Clark Smith: #DWCC13 Keynote

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Is our ongoing reliance on flavour-wheels, WSET standard notes and 100-point scales holding us back? If we can free ourselves from excess baggage, from having to repeat the same clichés in order to be taken seriously, might it also liberate the wine commentator to finally “think different”? Would it also allow winemakers to experiment more openly to create better wines and encourage a more open exchange between wineries and consumers?

Clark will come to present his view on this subject, and his call to develop a new, effective language of flavour and style.

Presentation owned and copywritten by Clark Smith 2013

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  • I thank you for inviting me to speak to such a passionate and discerning audience. I aspire, in thirty minutes, to recreate the wine world together.
  • The growing disconnect between winemakers and wine lovers has the flavor of a bad marriage.Wine is a complex and highly technical craft.  Winemakers have been very poor communicators, and desperately need your help. The distinction between Vinsd’Effort and Vins de Terroir does not exist. Wine does not make itself. It takes a lot of effort to be invisible, and even more to do nothing. Benign neglect is not the moral high ground.
  • Increased competition (More secrecy)Technological revolution (Greater difficulty in understanding, let alone explaining)Paradigm shift in enology (Shifting understanding of what wine actually is)A Social Revolution in Ethics (The new consumerism requires honesty, conscience)Failure rate for technology (Fukushima, GMOs, viruses, spying, WMDs)Critical wine review has also undergone a metamorphosis to bloodsport
  • I wrote this book to help bridge that gap and return us to the intimate and loving relationship we enjoyed when I first entered the industry in 1972. There have been enormous changes in winemaking technology in recent years, but winemakers have become timid, simply claiming to “do the minimum.” As a result, the exuberant moral conversation on the web today is largely controlled by the ill-informed. It was my goal to articulate in plain English the issues of the day in order to facilitate productive interaction.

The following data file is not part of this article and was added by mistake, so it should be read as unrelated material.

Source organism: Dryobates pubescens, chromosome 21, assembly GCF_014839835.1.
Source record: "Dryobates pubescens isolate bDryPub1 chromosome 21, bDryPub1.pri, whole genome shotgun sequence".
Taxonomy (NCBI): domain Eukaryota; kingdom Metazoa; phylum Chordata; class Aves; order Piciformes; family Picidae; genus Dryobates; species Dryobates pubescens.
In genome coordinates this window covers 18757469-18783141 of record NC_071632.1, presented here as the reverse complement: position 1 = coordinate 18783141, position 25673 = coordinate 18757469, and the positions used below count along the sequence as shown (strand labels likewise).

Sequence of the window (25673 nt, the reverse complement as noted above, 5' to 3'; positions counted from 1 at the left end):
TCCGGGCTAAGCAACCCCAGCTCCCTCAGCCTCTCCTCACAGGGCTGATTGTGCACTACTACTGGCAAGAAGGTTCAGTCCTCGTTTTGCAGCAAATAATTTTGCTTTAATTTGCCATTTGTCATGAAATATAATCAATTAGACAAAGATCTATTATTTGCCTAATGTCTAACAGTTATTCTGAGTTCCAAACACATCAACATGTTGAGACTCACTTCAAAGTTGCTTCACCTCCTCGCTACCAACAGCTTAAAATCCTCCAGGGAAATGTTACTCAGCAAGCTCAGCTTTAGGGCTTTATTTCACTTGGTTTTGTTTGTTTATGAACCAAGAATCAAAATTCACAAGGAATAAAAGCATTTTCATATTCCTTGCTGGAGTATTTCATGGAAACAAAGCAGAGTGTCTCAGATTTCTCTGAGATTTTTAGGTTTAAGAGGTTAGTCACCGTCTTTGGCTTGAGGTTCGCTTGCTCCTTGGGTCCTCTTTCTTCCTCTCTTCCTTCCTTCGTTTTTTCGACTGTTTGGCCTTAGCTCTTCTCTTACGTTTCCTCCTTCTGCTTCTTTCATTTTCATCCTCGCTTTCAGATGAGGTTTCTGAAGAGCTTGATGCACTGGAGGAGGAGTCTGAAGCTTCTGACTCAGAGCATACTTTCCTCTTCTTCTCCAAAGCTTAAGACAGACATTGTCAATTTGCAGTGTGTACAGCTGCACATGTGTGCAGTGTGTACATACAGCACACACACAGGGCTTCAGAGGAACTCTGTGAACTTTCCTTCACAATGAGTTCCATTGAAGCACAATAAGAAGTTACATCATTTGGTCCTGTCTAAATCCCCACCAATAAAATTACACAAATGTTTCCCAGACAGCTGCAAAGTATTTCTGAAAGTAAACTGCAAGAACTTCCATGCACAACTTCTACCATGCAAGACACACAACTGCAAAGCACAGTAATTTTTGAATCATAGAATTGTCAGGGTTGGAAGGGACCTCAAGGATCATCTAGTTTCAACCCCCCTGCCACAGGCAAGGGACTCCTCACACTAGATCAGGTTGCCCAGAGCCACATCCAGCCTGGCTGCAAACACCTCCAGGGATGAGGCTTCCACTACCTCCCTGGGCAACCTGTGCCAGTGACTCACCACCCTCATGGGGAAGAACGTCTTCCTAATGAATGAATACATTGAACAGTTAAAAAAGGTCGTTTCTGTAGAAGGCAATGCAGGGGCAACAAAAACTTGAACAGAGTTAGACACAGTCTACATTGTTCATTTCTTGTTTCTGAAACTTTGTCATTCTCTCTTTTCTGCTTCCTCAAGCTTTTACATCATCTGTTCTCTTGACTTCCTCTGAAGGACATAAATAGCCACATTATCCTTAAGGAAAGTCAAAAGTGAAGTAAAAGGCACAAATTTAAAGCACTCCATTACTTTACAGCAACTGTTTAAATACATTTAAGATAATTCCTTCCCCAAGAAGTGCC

• Winemakers are working very hard to re-examine what we learned in oenology school.
  • I can’t take time to go through these topics, but I hope you get the gist. We’ll spend a day discussing technical issues, beginning with the realization that winemaking is a form of cooking, and not a solution of dissolved substances, but something more like chocolate or bearnaise sauce, in which texture is critical to soulfulness.
  • The second day, we’ll grapple with philosophical issues.
  • Winemakers really do need to start operating with more candor, and I hope these explanations will help that process.  I am in the process of building a full disclosure site linked to a QR code for this purpose.  What is needed from journalists is to reciprocate this openness with a new spirit of generous listening, a challenge for the smartypants blogger. Being a smartypants myself, I hope I can show how it might be done, and even be fun.
  • For each practice, a discussion forum will be provided where winemakers can explain why they do or do not use it and consumers can ask questions.
  • Now listen to me, you bastards. Winemakers cannot be expected to come clean if you whack them when they do.
  • yeast inoculation (biogenic amines and carcinogen precursors; style considerations) micro-oxygenation, (longevity, aromatic integration, replaces fining with animal products)alcohol adjustment, (uncouples harvest maturity from brix. Fine tunes harmonic balance.)use of oak chips (curbs the silly and environmentally reprehensible practice of flavoring wine with a piece of fine oak furniture from a 200-year-old tree. Some wines benefit from discreet use of oak extractives, but these are readily obtained from carefully crafted chips. A barrel should be made to last for decades.These are examples of conversations which you have not permitted to occur, because you have made honesty too expensive.
  • There exists greater diversity of well-made wines than ever before in history, but authentic wine is not sold in grocery stores. The more options are available, the less diversity appears at retail. Blaming the Tools: Technology (“weird stuff”) is not the source of sameness. Mediocre cooking is not the stove’s fault.Critics have shirked the task of cataloguing this diversity and connecting consumers to it.